Wildfires have burned 5.6 million acres across the US this year, and concern is growing amid a heatwave

California didn’t have a typical megafire with a six-figure acreage this year, but massive blazes across the U.S. have collectively made 2022 a contender for one of the hottest years of the past decade.

The week’s ongoing heatwave, which is expected to create suffocating conditions and triple-digit temperatures for parts of the Southeast, Northwest and some regions in between, has the potential to start or amplify additional fires.

The fires had burned 5.6 million acres nationwide as of Tuesday, according to the National Interagency Fire Center, about double last year and three times the number in 2020. The country’s 84 major fires still active as of Tuesday are responsible for a majority of the hectares – more than 3 million – burned so far this year.

Only two other years in the past decade have had land losses of over 5 million acres as of July 26: 2017 with 5.2 million acres and 2015 with 5.6 million acres.

By the end of 2015, 10.13 million acres had been burned — the most since 1960, data from the National Interagency Coordination Center shows. The years 2020 and 2017 follow in second and third place.

Federal officials on Tuesday warned of fertile coast-to-coast fire conditions, reminding people that human action is the most common ignition source for wildfires.

“As record temperatures and very dry fuels continue to be reported in many states, wilderness firefighters need everyone to do their part to prevent wildfires,” the National Interagency Fire Center said in a statement.

More than 34,000 of the more than 38,000 wildfires in the US to date have been caused by human activity, the center said.

Firefighters clear hot spots Monday while battling the oak tree fire in the Jerseydale community of Mariposa County, California.
Firefighters clear hot spots Monday while battling the oak tree fire in the Jerseydale community of Mariposa County, California.Noah Berger/AP

Federal officials are eyeing major fires across the West, including two new blazes in Montana as well as the Idaho Elk Fire, which has burned more than 37,000 acres since it began July 17.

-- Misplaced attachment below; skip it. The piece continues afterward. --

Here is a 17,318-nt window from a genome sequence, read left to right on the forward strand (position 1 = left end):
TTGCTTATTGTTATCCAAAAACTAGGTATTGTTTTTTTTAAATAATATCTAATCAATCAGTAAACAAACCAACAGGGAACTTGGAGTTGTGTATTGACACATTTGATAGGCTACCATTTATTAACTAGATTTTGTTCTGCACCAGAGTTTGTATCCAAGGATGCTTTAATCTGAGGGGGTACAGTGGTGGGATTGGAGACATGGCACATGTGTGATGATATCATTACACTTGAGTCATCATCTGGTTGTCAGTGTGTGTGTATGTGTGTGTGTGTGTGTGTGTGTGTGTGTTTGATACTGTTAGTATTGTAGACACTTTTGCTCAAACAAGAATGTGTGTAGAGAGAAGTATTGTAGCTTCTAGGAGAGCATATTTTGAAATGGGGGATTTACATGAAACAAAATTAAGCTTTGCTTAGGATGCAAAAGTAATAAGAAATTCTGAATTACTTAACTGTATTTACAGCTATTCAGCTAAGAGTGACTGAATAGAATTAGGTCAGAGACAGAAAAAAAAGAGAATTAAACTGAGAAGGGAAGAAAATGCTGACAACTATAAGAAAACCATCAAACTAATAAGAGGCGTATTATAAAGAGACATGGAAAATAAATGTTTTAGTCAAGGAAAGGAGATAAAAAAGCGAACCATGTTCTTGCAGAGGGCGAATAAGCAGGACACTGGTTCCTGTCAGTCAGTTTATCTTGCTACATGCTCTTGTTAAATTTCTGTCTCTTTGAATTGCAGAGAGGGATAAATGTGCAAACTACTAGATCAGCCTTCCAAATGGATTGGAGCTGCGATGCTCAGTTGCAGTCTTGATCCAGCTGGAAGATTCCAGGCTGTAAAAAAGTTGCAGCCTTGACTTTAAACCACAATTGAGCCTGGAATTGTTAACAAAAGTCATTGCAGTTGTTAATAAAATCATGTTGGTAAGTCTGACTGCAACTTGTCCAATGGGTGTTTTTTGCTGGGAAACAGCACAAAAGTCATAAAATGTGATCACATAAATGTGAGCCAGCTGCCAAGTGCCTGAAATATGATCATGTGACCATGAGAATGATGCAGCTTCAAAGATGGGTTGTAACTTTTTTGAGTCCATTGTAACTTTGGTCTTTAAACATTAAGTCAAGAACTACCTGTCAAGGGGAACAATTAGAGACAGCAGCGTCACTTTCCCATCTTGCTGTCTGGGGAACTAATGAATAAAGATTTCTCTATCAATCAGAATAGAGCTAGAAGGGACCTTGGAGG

California’s largest fire this year, the 18,000-acre Mariposa County oak fire, was 26% contained Tuesday as firefighters slowed movement south and focused on the fire’s advance into the Sierra Nevada mountain range.

Though 41 buildings have been destroyed so far, the fire in recent days has not shown the explosive growth it showed in the first 24 hours, as it grew from a 60-acre dust on Friday to a 12,000-acre kettle on Saturday . Its cloud could be seen from space.

Federal, state and local firefighters and support teams, numbering more than 400, have drawn a line to halt the progress of the Oak Fire at Footman Ridge, about 50 miles west-southwest of Yosemite National Park, officials said.

“It’s extremely hot, it’s extremely steep terrain, but no one gave up,” Justin Macomb, the California Department of Forestry and Fire Protection’s division chief for the region, said in a video briefing on Tuesday.

But California, which has experienced a string of years with fires in the six figures, has so far this year avoided fires the size of recent history’s behemoths, including 2020’s August Complex Fire, which alone accounted for the scorching of was responsible for more than 1 million acres.

It’s not clear why this year has been less riotous in the state. Fire years have generally gotten worse in step with climate change and the planet’s continued warming.

A 2009 analysis published in the journal Forest Ecology and Management concluded that most of the regions of the world it surveyed will soon “be subject to moderate fire potential year-round” rather than just a few months in summer and fall.

The idea is consistent with California’s recent fire seasons in Washington, Oregon and New Mexico.

How climate change has helped produce most of the planet’s 10 hottest years since the early 2010sit also helped create ideal firing temperatures and ideal fuel on the ground—dry, brittle, and ready for exothermic reactions.

That The 10 Biggest Wildfires in California have all happened since 2010 too.

With possible record high temperatures and the lightning forecast for some areas of the Pacific Northwest this week, officials in Oregon and Washington are urging residents to be vigilant.

Washington State Department of Transportation tweeted Tuesday, “Don’t park in the tall grass” so your car doesn’t start a fire.

The Northwest Interagency Coordination Center for Wildfires, based in Portland, Oregon, said in a statement Tuesday: “Southwestern Oregon, central and eastern [areas] will have significant fire potential due to hot, dry weather throughout the week.

It warned of a possible “high risk of new significant fires”.

https://www.nbcnews.com/news/us-news/wildfires-burned-56-million-acres-us-year-concerns-are-growing-heatwav-rcna40152 Wildfires have burned 5.6 million acres across the US this year, and concern is growing amid a heatwave

Fry Electronics Team

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